Gobbling globalisationEven after more than two decades, Nepal has not gained much from integration with the global economy
This year marks the 25th year since Nepal initiated the process of economic globalisation in the early 1990s by taking three bold steps. First, it liberalised trade by unilaterally dismantling tariff barriers and allowing foreign investment in previously restricted sectors. Second, it adopted a flexible exchange system for the rupee in the trade of goods and services. Third, it demonstrated commitment to regional and multilateral trading systems by initiating negotiations to join the Agreement on South Asian Free Trade Area (Safta) and the World Trade Organisation (WTO) respectively.
Apparently, all the three approaches aimed at increasing economic integration across the world have worked well for Nepal. The tariff barrier to trade has been reduced drastically—average applied tariff of 40 percent during the pre-liberalisation era has drastically lowered to about 13 percent currently, and most products fall in the rate of below 10 percent. Similarly, the flexible exchange rate for the rupee has discouraged its over-valuation and maintained exchange stability to some extent. And Nepal is already a full-fledged member of both the Safta and the WTO, which promote impartial trading systems and challenge unfair trade practices among countries.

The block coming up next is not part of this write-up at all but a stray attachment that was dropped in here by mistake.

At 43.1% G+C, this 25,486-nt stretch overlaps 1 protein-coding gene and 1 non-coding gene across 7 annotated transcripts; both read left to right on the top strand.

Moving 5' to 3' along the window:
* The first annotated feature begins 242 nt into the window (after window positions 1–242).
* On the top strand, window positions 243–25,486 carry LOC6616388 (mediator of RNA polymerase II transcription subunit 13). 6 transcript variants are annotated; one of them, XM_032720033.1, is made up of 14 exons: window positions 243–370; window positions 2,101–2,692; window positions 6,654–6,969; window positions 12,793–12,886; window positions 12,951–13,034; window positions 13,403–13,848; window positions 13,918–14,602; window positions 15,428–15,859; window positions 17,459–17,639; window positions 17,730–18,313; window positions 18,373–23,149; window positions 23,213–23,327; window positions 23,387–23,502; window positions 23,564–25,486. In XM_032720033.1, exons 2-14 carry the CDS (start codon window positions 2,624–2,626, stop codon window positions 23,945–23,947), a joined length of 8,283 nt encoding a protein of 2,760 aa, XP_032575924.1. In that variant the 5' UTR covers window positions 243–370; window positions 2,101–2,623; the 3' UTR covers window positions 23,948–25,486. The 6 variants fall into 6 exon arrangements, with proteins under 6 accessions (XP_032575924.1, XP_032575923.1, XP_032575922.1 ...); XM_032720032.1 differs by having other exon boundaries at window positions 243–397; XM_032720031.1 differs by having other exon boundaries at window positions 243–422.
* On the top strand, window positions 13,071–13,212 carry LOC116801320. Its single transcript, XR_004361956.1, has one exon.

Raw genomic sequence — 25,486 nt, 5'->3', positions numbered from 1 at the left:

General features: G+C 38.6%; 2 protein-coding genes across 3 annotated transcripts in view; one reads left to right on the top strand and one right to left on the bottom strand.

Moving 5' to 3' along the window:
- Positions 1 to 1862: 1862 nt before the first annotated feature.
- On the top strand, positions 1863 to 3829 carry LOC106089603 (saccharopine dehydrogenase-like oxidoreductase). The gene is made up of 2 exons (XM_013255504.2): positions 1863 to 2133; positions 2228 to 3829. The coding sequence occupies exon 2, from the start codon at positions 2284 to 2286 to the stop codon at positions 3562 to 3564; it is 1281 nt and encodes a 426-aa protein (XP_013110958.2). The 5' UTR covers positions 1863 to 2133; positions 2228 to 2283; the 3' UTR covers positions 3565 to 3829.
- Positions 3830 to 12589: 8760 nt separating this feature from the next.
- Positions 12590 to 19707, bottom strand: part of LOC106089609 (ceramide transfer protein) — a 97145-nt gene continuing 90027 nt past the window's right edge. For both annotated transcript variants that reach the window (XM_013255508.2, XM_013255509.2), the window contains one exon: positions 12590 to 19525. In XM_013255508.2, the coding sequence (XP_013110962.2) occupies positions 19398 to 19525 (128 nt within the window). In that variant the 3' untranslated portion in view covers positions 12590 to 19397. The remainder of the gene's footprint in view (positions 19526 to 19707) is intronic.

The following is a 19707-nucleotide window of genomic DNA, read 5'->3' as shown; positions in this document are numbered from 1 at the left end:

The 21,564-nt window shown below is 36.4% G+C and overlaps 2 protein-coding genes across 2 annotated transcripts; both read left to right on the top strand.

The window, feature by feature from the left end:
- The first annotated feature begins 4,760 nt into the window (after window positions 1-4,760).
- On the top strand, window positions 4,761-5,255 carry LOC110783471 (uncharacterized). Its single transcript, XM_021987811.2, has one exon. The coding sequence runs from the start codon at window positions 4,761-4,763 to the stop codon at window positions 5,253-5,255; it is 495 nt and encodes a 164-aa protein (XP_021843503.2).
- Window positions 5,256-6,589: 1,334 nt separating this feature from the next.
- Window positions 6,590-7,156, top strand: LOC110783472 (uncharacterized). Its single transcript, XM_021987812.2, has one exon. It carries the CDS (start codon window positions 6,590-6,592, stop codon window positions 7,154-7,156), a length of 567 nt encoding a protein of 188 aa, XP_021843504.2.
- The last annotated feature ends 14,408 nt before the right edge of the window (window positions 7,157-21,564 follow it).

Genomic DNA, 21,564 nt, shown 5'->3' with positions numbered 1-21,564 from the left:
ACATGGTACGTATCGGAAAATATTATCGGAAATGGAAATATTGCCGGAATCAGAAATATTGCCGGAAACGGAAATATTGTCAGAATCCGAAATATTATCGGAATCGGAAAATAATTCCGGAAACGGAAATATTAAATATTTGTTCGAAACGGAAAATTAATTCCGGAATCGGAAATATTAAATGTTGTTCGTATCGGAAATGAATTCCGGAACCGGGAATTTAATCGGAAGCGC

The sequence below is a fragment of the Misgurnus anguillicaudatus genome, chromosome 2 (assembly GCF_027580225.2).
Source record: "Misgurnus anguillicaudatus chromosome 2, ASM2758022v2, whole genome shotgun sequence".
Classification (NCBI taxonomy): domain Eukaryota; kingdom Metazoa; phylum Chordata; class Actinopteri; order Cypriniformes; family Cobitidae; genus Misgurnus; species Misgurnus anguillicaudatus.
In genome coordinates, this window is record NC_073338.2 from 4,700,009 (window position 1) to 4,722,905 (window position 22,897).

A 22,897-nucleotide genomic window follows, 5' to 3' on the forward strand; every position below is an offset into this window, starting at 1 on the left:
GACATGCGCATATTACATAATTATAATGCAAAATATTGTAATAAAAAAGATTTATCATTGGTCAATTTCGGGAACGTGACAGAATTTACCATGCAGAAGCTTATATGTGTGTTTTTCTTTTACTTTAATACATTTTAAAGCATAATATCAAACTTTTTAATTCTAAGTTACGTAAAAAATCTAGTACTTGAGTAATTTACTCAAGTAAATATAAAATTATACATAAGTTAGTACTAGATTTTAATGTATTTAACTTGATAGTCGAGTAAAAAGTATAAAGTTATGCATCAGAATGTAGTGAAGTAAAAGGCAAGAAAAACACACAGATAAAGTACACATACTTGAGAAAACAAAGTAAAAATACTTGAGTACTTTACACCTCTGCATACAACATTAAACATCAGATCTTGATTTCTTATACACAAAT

Nothing to rejoice
But economic liberalisation has barely offered anything concrete to Nepali reformists. At first glance, the two key economic globalisation indicators of trade and investment sectors—import and export—have evolved disappointingly for Nepal. Instead of narrowing the gap between export and import transactions, the liberalisation policy widened it to an alarming level—while the imports have skyrocketed, the exports have dropped exponentially. During the period of two and half decades, the import value as a percent of GDP increased from the 10-year average of 22 percent (1981-1990) to 35 percent (1991-2000), whereas the export value rose from 12 to 22 percent only. It was even worse after 2000 as imports increased from 25 percent in 2003-04 to 32 percent in 2009-10 and further to 36 percent in 2014-15 against 10, 5.2 and 4 percent respectively for exports.
The disparity between the trends in exports and imports has, therefore, worsened the country’s trade balance—so much so the deficit that grew by three times in the first 10 years of the reform (1991-2001) swelled by five-fold in the next 10-year period. The unprecedented rise in the deficit crossed a staggering Rs800 billion in 2015-16. This is equivalent to almost a third of the current GDP.
If the trade sector performance seems worrisome, the investment scenario looks even gloomier. The sluggish investment growth in the manufacturing sector and its meager contribution to GDP, which plunged from 10 percent in the initial years of liberalisation to a scanty 4 percent in later years, clearly reveal the sad scenario of domestic investment in the country. Also, there is no reason to be satisfied with foreign investments, which account for less than 1 percent of GDP. The foreign investment flow in Nepal is one of the lowest among the least-developed countries.